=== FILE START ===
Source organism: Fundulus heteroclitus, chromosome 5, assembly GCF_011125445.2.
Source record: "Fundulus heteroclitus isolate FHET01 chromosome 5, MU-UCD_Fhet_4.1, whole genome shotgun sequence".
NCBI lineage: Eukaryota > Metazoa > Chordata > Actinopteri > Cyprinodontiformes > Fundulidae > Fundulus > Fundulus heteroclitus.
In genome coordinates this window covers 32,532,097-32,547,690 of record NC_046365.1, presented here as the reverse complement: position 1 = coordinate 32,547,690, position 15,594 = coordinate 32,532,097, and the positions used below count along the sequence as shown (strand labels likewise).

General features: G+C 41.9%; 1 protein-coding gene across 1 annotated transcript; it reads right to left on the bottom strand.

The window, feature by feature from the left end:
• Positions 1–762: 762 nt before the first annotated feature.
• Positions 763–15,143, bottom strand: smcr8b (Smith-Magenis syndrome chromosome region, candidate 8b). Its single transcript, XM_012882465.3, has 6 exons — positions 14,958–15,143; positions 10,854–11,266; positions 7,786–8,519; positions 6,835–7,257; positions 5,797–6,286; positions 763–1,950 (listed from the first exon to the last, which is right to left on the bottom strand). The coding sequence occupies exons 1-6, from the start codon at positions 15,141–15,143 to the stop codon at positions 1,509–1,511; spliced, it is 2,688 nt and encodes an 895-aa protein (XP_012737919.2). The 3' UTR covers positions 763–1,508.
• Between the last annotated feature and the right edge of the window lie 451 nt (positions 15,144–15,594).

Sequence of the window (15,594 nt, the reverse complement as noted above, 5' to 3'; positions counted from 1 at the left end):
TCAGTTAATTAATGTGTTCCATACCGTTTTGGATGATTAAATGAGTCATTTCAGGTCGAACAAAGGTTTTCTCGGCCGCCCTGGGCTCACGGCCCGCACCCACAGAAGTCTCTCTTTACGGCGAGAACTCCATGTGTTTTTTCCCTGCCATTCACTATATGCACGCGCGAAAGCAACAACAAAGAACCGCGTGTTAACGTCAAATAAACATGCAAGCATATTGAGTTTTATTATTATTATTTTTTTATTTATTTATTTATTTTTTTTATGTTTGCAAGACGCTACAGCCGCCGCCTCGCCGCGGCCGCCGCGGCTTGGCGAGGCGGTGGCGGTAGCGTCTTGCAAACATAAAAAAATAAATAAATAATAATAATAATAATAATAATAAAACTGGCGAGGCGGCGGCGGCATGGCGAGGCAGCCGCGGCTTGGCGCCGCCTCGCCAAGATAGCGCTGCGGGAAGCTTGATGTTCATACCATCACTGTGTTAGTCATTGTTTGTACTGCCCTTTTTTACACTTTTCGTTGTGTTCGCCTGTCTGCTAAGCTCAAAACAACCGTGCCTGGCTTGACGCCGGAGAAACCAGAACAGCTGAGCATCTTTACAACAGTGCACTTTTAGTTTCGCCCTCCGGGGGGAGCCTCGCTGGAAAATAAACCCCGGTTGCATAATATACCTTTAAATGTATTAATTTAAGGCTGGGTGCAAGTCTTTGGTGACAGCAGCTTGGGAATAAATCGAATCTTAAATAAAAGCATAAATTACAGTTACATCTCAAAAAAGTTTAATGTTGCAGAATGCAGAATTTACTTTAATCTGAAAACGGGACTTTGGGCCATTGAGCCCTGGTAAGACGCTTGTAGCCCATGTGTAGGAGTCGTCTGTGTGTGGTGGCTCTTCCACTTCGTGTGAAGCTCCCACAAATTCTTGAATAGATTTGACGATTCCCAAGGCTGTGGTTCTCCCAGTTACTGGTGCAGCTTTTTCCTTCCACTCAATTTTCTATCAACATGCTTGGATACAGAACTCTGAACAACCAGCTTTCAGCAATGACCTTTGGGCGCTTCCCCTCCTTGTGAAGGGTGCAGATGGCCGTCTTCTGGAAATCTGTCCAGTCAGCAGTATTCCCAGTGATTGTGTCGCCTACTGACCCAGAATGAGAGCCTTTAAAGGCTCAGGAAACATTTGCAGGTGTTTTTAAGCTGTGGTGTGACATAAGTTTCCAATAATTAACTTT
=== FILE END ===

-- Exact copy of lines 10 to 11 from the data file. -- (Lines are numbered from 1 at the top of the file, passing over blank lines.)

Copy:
Sequence of the window (15,594 nt, the reverse complement as noted above, 5' to 3'; positions counted from 1 at the left end):
TCAGTTAATTAATGTGTTCCATACCGTTTTGGATGATTAAATGAGTCATTTCAGGTCGAACAAAGGTTTTCTCGGCCGCCCTGGGCTCACGGCCCGCACCCACAGAAGTCTCTCTTTACGGCGAGAACTCCATGTGTTTTTTCCCTGCCATTCACTATATGCACGCGCGAAAGCAACAACAAAGAACCGCGTGTTAACGTCAAATAAACATGCAAGCATATTGAGTTTTATTATTATTATTTTTTTATTTATTTATTTATTTTTTTTATGTTTGCAAGACGCTACAGCCGCCGCCTCGCCGCGGCCGCCGCGGCTTGGCGAGGCGGTGGCGGTAGCGTCTTGCAAACATAAAAAAATAAATAAATAATAATAATAATAATAATAATAAAACTGGCGAGGCGGCGGCGGCATGGCGAGGCAGCCGCGGCTTGGCGCCGCCTCGCCAAGATAGCGCTGCGGGAAGCTTGATGTTCATACCATCACTGTGTTAGTCATTGTTTGTACTGCCCTTTTTTACACTTTTCGTTGTGTTCGCCTGTCTGCTAAGCTCAAAACAACCGTGCCTGGCTTGACGCCGGAGAAACCAGAACAGCTGAGCATCTTTACAACAGTGCACTTTTAGTTTCGCCCTCCGGGGGGAGCCTCGCTGGAAAATAAACCCCGGTTGCATAATATACCTTTAAATGTATTAATTTAAGGCTGGGTGCAAGTCTTTGGTGACAGCAGCTTGGGAATAAATCGAATCTTAAATAAAAGCATAAATTACAGTTACATCTCAAAAAAGTTTAATGTTGCAGAATGCAGAATTTACTTTAATCTGAAAACGGGACTTTGGGCCATTGAGCCCTGGTAAGACGCTTGTAGCCCATGTGTAGGAGTCGTCTGTGTGTGGTGGCTCTTCCACTTCGTGTGAAGCTCCCACAAATTCTTGAATAGATTTGACGATTCCCAAGGCTGTGGTTCTCCCAGTTACTGGTGCAGCTTTTTCCTTCCACTCAATTTTCTATCAACATGCTTGGATACAGAACTCTGAACAACCAGCTTTCAGCAATGACCTTTGGGCGCTTCCCCTCCTTGTGAAGGGTGCAGATGGCCGTCTTCTGGAAATCTGTCCAGTCAGCAGTATTCCCAGTGATTGTGTCGCCTACTGACCCAGAATGAGAGCCTTTAAAGGCTCAGGAAACATTTGCAGGTGTTTTTAAGCTGTGGTGTGACATAAGTTTCCAATAATTAACTTT